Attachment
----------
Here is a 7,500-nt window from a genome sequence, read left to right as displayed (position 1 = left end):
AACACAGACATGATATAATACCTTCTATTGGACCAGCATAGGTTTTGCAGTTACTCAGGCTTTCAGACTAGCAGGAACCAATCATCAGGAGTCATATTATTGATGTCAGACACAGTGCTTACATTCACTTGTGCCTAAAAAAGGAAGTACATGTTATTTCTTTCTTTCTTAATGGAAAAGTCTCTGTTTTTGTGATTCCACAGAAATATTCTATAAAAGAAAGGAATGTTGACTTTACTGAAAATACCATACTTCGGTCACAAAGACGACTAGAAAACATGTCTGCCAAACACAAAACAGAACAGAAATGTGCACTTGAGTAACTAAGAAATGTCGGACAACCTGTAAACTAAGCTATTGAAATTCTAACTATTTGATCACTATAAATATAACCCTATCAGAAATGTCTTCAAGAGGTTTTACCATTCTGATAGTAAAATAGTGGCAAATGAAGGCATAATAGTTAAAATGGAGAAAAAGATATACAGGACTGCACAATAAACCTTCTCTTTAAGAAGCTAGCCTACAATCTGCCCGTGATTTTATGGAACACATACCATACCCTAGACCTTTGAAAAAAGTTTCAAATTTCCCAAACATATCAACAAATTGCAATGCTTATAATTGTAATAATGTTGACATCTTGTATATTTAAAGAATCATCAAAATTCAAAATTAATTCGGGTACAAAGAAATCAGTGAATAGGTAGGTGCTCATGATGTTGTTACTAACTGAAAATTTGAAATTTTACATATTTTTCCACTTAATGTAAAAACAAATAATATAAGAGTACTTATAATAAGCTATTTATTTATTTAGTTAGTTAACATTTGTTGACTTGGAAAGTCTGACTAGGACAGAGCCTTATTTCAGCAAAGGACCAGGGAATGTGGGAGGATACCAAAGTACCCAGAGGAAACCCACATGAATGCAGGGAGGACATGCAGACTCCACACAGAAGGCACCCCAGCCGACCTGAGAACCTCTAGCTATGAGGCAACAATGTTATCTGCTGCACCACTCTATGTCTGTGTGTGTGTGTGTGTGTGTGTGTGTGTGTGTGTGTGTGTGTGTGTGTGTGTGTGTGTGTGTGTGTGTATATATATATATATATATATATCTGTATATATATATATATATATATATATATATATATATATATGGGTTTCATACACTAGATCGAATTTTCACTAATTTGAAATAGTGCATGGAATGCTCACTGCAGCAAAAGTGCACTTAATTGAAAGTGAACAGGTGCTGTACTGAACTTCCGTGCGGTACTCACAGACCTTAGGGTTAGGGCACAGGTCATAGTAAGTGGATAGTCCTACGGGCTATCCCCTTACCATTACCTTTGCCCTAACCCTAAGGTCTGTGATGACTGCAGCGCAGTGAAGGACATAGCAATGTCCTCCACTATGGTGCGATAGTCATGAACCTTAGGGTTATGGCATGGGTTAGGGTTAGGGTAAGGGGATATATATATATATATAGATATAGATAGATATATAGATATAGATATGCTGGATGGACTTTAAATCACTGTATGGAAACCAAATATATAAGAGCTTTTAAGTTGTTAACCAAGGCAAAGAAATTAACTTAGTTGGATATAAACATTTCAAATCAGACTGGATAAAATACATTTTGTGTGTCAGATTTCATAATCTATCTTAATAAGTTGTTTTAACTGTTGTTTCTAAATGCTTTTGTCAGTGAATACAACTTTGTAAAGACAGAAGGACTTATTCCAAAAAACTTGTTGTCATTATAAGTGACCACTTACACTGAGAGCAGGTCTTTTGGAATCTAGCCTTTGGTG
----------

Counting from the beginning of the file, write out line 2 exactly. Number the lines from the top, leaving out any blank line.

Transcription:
AACACAGACATGATATAATACCTTCTATTGGACCAGCATAGGTTTTGCAGTTACTCAGGCTTTCAGACTAGCAGGAACCAATCATCAGGAGTCATATTATTGATGTCAGACACAGTGCTTACATTCACTTGTGCCTAAAAAAGGAAGTACATGTTATTTCTTTCTTTCTTAATGGAAAAGTCTCTGTTTTTGTGATTCCACAGAAATATTCTATAAAAGAAAGGAATGTTGACTTTACTGAAAATACCATACTTCGGTCACAAAGACGACTAGAAAACATGTCTGCCAAACACAAAACAGAACAGAAATGTGCACTTGAGTAACTAAGAAATGTCGGACAACCTGTAAACTAAGCTATTGAAATTCTAACTATTTGATCACTATAAATATAACCCTATCAGAAATGTCTTCAAGAGGTTTTACCATTCTGATAGTAAAATAGTGGCAAATGAAGGCATAATAGTTAAAATGGAGAAAAAGATATACAGGACTGCACAATAAACCTTCTCTTTAAGAAGCTAGCCTACAATCTGCCCGTGATTTTATGGAACACATACCATACCCTAGACCTTTGAAAAAAGTTTCAAATTTCCCAAACATATCAACAAATTGCAATGCTTATAATTGTAATAATGTTGACATCTTGTATATTTAAAGAATCATCAAAATTCAAAATTAATTCGGGTACAAAGAAATCAGTGAATAGGTAGGTGCTCATGATGTTGTTACTAACTGAAAATTTGAAATTTTACATATTTTTCCACTTAATGTAAAAACAAATAATATAAGAGTACTTATAATAAGCTATTTATTTATTTAGTTAGTTAACATTTGTTGACTTGGAAAGTCTGACTAGGACAGAGCCTTATTTCAGCAAAGGACCAGGGAATGTGGGAGGATACCAAAGTACCCAGAGGAAACCCACATGAATGCAGGGAGGACATGCAGACTCCACACAGAAGGCACCCCAGCCGACCTGAGAACCTCTAGCTATGAGGCAACAATGTTATCTGCTGCACCACTCTATGTCTGTGTGTGTGTGTGTGTGTGTGTGTGTGTGTGTGTGTGTGTGTGTGTGTGTGTGTGTGTGTGTGTGTGTATATATATATATATATATATATCTGTATATATATATATATATATATATATATATATATATATATGGGTTTCATACACTAGATCGAATTTTCACTAATTTGAAATAGTGCATGGAATGCTCACTGCAGCAAAAGTGCACTTAATTGAAAGTGAACAGGTGCTGTACTGAACTTCCGTGCGGTACTCACAGACCTTAGGGTTAGGGCACAGGTCATAGTAAGTGGATAGTCCTACGGGCTATCCCCTTACCATTACCTTTGCCCTAACCCTAAGGTCTGTGATGACTGCAGCGCAGTGAAGGACATAGCAATGTCCTCCACTATGGTGCGATAGTCATGAACCTTAGGGTTATGGCATGGGTTAGGGTTAGGGTAAGGGGATATATATATATATATAGATATAGATAGATATATAGATATAGATATGCTGGATGGACTTTAAATCACTGTATGGAAACCAAATATATAAGAGCTTTTAAGTTGTTAACCAAGGCAAAGAAATTAACTTAGTTGGATATAAACATTTCAAATCAGACTGGATAAAATACATTTTGTGTGTCAGATTTCATAATCTATCTTAATAAGTTGTTTTAACTGTTGTTTCTAAATGCTTTTGTCAGTGAATACAACTTTGTAAAGACAGAAGGACTTATTCCAAAAAACTTGTTGTCATTATAAGTGACCACTTACACTGAGAGCAGGTCTTTTGGAATCTAGCCTTTGGTG